The Bacolod City Central Market is one of my favorite places to shoot.
Coffee stalls in markets use evaporated milk in cans instead of cream or fresh milk. Cans are then reused as take-away containers for coffee instead of paper, plastic and styrofoam cups.
After a memorable gastronomic weekend highlighted by the Marketmanila Lechon feast, I bade goodbye to Cebu with a box full of chopped up lechon and other goodies to bring home. On the trip back to the airport we passed through a cemetery and I took a picture of this scene from the window of the taxi. A man and his display of grave markers. Life and death. Lechons and Lapidas.
The man behind the legendary Marketmanila blog finally decided to open up a restaurant and I just had to be there. Allow me to share some photos for words are not enough to describe the unctuous goodies I consumed like a hungry and starved piranha.
Here’s Marketman’s very own version of lechon with pricked skin served in a counter visible to the diners. What a visual treat seeing crisp pork chopped into lovely bite sized pieces.
This is the Zubuchon set meal. A generous serving of lechon and rice served with vinegar, soy sauce and chili oil for your dipping sauce.
Binagoongang Lechon. This is a powerful blend of Bagoong and Pork. Whoever thought of marrying almost microscopic fermented shrimp and pork is a genius.
Red Curry Lechon and Monggo with Lechon drippings and Chicharon. Self Explanatory. Shut up and order extra rice.
Slow-cooked adobo. One of Marketmanila’s obession is the quest to create the perfect adobo. Cooked in a palayok or clay pot with just a few basic ingredients, this adobo is the closest you can get to a meal our ancestors ate.
The Zubuchon story in standees with the cute little red pig icon. The restaurant has minimal decor. No flashy neon gizmos out to distract you from what you really came for. Crunchy MSG free Chicharon smileys on the foreground.
I have to end this calorific post with something refreshing. A tall glass of Iba or Kamias shake. Now who would have imagined that tart fruit commonly used as a souring ingredient make an excellent shake.
Zubuchon is at One Mango Mall, Mango Avenue in Cebu City. A second branch is opening soon at the Escario building near the Provincial Capitol.
Eat Pork and be happy.
From the vantage point of the back seat of a jeepney, I take out my camera, make some adjustments, point, shoot, return camera inside the bag. The shot was not sharp. It was in fact a blur. A pleasant, smoky, light splattered blur.
As night falls and the stores close for the night and people rush for home, a small portion of the sidewalk along Gonzaga street is about to start its day. Tables, benches and plastic chairs are set and trays of food on display. What was a busy sidewalk in front of a bakery, a pawnshop and a shoe store is now an instant alfresco diner.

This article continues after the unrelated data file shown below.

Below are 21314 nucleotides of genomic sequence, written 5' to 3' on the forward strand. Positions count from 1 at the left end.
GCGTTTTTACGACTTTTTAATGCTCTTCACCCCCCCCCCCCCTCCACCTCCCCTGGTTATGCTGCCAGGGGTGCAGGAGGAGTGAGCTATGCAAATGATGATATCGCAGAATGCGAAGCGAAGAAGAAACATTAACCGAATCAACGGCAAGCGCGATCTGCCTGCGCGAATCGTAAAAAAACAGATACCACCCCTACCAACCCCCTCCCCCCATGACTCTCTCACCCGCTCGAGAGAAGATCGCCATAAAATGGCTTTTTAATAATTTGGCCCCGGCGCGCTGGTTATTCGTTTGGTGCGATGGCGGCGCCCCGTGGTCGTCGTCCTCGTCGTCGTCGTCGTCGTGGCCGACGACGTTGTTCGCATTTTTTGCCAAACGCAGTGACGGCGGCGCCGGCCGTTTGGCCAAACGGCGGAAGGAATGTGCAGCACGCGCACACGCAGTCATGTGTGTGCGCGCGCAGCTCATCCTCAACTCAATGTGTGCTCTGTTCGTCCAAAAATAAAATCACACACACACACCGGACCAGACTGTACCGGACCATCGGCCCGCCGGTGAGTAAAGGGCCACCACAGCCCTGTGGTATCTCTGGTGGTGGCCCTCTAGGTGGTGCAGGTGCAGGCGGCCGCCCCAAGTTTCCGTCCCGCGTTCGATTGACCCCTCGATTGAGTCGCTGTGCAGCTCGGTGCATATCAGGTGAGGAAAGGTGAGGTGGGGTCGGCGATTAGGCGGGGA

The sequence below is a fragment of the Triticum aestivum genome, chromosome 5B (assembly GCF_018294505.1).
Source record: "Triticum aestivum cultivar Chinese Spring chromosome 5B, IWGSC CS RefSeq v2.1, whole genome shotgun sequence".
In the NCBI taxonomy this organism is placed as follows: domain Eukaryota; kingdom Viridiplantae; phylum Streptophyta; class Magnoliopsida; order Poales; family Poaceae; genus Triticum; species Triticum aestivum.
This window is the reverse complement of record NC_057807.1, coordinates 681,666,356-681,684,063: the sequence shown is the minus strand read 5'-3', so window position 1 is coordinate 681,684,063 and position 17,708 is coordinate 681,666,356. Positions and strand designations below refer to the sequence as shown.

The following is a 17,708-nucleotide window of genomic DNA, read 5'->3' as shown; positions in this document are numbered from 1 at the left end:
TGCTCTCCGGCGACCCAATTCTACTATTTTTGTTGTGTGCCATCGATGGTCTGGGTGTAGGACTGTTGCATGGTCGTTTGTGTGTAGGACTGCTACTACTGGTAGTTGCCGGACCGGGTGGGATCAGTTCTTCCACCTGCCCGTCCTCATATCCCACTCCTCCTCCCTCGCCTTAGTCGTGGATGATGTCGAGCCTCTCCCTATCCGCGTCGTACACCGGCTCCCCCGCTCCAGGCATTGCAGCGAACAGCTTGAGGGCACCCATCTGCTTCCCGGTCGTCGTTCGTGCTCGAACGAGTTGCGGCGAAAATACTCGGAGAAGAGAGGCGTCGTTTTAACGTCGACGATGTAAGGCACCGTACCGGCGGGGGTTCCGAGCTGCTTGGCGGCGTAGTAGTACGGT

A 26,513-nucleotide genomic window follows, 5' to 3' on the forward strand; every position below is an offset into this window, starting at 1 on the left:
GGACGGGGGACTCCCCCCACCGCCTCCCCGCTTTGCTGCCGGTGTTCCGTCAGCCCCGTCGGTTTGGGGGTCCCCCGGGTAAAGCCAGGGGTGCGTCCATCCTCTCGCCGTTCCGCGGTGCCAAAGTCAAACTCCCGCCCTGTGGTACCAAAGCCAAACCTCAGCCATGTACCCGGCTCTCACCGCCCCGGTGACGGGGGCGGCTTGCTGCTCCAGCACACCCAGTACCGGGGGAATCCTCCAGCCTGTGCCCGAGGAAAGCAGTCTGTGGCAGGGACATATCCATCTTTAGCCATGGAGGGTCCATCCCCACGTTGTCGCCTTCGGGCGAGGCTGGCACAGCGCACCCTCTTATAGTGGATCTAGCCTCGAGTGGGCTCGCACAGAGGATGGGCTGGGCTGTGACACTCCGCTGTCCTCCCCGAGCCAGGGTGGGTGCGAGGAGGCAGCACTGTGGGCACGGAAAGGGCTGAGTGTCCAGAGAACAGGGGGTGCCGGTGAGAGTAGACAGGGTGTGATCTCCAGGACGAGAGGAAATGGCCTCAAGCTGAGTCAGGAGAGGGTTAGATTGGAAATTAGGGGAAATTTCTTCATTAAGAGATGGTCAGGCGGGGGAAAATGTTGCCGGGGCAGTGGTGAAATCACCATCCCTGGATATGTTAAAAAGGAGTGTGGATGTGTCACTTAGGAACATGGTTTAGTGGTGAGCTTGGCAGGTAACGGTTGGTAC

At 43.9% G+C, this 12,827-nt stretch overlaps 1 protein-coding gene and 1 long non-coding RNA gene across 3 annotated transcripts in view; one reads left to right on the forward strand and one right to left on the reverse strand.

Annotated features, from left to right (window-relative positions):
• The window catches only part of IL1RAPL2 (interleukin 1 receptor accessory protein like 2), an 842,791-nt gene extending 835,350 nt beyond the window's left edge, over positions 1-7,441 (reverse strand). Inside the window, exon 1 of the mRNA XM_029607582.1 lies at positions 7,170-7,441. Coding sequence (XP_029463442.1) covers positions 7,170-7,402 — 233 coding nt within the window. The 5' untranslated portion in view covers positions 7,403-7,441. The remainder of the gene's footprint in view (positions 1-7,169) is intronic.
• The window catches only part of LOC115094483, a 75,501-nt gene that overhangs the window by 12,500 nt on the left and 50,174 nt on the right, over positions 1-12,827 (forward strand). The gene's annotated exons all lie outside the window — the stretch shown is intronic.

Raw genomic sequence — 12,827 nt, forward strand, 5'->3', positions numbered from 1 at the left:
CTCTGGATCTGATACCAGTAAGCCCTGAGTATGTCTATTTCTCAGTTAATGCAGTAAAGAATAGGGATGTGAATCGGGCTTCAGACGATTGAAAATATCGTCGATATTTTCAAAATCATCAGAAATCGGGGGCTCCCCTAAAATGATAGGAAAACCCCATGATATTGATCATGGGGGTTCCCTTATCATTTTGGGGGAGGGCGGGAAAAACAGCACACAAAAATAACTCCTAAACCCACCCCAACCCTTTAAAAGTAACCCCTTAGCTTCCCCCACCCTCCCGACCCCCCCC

Coffee with milk. Milk from a can. Milk from a cow processed by man and packed in a can. A fried egg. Some days served runny and some days served dry. A few pieces of bread. Chewy little buns. Break open one with a fork and make a little runny egg sandwich. Dunk and wipe up the yolk with the rest.
Sit, watch and listen to the buzz. Street-level pundits and their take on politics. Sports fans and their predictions. Engineers and their plans. Dreamers and their lottery tickets. Clutch-bagged folks and their transactions. Have another cup.
This little meal costs about 30 pesos, less than a dollar, a third of what you pay for in a coffee chain.
It is difficult to erase a fat-loving genetic trait passed on through generations. Fat was a food element necessary for the survival of the prehistoric caveman. Fat, in the modern age, is a necessary flavor and texture element for food. Fat makes that chicken thigh succulent and the absence of fat makes chicken breast a sad and dry piece of poultry that health buffs consume in sorrow. A diet devoid of fat is a death sentence for the taste buds. As you chew on that dry piece of chicken breast, your taste buds cry out, wail and gnash their tiny taste bud teeth, hopelessly wishing for a taste of marrow or fish belly fat. That celery you chew are your taste buds worst nightmare.
Fat in food will kill you… so will the pesticides in your Salad Nicoise’ and the monster genes in your chicken breasts.
The picture is that of a beef shank soup known locally as “kansi.” Tender meat, chewy tendon and heavenly marrow in a hot, savory, fat-laden soup with a tinge of sourness. This is a terribly overpriced indulgence in the two known Kansi places in the city but here are other lesser known greasy-spoon diners called “carinderias” that serve these shanks at lesser prices, secret little places inside markets, alleys, villages.